Oh, shucks, that’s the dramatist in me laying it on thick – my friend is not going far, just moving about 50 miles away, and it wasn’t ever so sad because we’ll still meet up, of course we will, but it’s the latest in a relentless series of farewells, some to other parts of this world and some to the best part of the next world, and I am fed up with saying goodbye. Sod it.

But here’s the thing – for every ‘good-bye’ there has been a ‘hello’. So all things work to the good, eh? Maybe you can finish that verse yourselves?

Watching the sea the other day, I realised that the pattern of the waves is a reminder of eternity, of timelessness, and maybe even – sometimes – a way to enter prayer. That’s horrible syntax and doesn’t get anywhere near to what I want to say. I’ll try again, but forgive me if it’s clumsy. Here goes; it was a bitterly cold morning, with a flurry of snow too light to settle, and a biting wind.

We trudged to the rocks and I stood there for a while, watching the waves as the dogs snuffled around the high tide mark, eating sea weed (and things I’m happier not knowing about). My time on the beach is my quiet time. I meet up with a friend, true enough, and then there’s chat and laughter and friendship, but when I’m alone it’s my time with God. That morning it seemed as if the nature of the tides and the constant rhythm of wave upon sand, were an invitation to consider eternity, to look beyond the moment, and to step into the ‘other’, where we can find God. Or maybe where, sometimes, we can see ourselves more clearly, and our place in his creation.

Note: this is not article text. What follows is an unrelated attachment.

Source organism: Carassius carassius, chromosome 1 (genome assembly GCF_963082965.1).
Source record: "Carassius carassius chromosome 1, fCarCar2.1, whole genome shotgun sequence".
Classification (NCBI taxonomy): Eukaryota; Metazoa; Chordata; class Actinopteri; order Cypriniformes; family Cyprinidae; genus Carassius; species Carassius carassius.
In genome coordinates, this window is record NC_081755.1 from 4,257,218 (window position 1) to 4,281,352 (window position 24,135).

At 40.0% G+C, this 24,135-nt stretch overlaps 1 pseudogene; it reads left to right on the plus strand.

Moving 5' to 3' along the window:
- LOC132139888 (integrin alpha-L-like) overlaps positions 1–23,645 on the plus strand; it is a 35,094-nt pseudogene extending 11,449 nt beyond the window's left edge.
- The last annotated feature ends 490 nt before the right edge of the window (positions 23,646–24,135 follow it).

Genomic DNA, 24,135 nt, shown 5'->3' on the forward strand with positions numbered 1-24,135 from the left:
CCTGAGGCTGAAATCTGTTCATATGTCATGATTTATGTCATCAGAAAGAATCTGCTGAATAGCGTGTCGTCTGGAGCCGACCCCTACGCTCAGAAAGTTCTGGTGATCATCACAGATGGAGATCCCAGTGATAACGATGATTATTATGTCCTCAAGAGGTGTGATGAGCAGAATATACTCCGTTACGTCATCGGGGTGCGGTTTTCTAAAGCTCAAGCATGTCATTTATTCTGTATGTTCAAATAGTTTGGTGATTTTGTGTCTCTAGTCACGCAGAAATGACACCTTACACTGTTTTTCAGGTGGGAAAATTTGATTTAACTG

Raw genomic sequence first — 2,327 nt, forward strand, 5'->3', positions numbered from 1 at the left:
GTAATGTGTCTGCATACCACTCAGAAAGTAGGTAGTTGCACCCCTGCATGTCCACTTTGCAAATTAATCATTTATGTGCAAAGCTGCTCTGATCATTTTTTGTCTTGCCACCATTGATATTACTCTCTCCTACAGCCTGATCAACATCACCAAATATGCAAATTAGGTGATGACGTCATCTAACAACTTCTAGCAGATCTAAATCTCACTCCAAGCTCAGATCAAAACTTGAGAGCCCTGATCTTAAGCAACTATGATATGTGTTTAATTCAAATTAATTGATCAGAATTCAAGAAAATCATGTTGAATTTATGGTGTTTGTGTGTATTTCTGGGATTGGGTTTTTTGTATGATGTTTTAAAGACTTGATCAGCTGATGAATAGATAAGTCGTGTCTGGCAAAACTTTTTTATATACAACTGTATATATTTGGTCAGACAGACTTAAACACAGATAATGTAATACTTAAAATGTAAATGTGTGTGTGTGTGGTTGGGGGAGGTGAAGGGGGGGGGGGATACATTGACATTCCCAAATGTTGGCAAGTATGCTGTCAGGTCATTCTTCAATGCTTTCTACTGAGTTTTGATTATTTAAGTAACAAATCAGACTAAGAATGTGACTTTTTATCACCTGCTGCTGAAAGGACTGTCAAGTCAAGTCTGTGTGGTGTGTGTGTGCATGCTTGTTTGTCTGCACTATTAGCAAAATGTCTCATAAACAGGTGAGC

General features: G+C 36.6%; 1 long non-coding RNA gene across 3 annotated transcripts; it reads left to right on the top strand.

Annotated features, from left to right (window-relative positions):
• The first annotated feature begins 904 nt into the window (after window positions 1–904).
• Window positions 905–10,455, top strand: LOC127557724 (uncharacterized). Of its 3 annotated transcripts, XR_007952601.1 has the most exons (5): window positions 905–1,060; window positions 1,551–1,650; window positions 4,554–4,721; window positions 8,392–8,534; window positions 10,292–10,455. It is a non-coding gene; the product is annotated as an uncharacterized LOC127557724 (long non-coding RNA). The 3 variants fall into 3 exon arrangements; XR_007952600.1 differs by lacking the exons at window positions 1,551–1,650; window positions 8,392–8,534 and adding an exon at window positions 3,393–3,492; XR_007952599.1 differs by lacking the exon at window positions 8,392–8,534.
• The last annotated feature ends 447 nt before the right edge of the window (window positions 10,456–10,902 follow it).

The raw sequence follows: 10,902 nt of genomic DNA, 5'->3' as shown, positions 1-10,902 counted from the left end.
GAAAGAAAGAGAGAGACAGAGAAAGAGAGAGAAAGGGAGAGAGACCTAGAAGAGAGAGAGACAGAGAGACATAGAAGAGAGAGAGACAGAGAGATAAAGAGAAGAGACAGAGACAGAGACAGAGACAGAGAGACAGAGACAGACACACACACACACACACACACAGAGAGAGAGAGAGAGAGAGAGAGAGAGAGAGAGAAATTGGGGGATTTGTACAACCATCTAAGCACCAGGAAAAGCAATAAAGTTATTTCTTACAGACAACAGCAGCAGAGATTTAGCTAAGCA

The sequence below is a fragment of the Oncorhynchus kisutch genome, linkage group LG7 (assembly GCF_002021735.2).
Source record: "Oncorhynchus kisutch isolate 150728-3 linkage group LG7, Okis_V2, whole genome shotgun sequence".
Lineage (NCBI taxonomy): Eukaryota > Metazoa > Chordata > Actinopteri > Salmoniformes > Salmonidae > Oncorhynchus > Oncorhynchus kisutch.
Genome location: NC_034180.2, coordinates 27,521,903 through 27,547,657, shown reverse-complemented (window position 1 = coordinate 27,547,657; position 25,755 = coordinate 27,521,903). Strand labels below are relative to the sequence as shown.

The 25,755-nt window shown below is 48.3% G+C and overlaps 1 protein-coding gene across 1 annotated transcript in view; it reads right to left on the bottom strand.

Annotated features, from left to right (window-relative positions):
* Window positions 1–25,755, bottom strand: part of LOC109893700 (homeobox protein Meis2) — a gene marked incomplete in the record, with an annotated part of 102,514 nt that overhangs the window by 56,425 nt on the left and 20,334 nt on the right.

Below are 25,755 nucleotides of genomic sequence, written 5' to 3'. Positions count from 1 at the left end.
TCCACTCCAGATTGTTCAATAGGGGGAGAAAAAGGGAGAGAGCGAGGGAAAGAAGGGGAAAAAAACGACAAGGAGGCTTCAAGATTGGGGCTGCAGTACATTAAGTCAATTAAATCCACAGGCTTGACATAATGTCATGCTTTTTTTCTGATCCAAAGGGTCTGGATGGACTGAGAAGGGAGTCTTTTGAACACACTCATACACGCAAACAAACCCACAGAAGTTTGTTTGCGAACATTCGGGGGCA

The waves were gentle, the colour of steel, and it was as if they were praying with me, as if they too were praising God, a reflection and proof of his power. Sometimes, living alone, praying alone, instead of feeling solitary there’s a sense of being a tiny part of a wonderful whole, of being ‘at home’, of holding invisible hands, held in an invisible hug. An awareness of God.

The sea seemed to be speaking to me,

at first the gentle swell,

murmuring ‘Reach’ as the swell became a wave,

and ‘Rise’ as the wave filled and formed

then ‘Blade’ as the peak became a beautiful knife edge

‘Curl’ as the water surged forwards, rolling


‘Break’ as the roll shattered into jewelled surf

‘Sigh’ as the surf laced across the sand

and then, whispering, retreated.
















Since the beginning of time.

And that’s where I find the contentment of knowing God, in the understanding that all things change and all things stay the same. Some days are full of incident, scholarships, accidents and commissions. Some friends go. Some friends come. The sun rises, the sun sets. The tide rises and the tide falls. But God is constant, unchanging, eternal. And he is in control. ‘In him all things hold together’. (How I love that simple truth)

And all will be well because ‘All things work to the good for those who love the Lord.’ ( I couldn’t resist finishing it after all)

He has made everything beautiful in its time. He has put thoughts of the forever in man’s mind, yet man cannot understand the work God has done from the beginning to the end.
Ecclesiastes 3:11 (New Life Version)

Post Script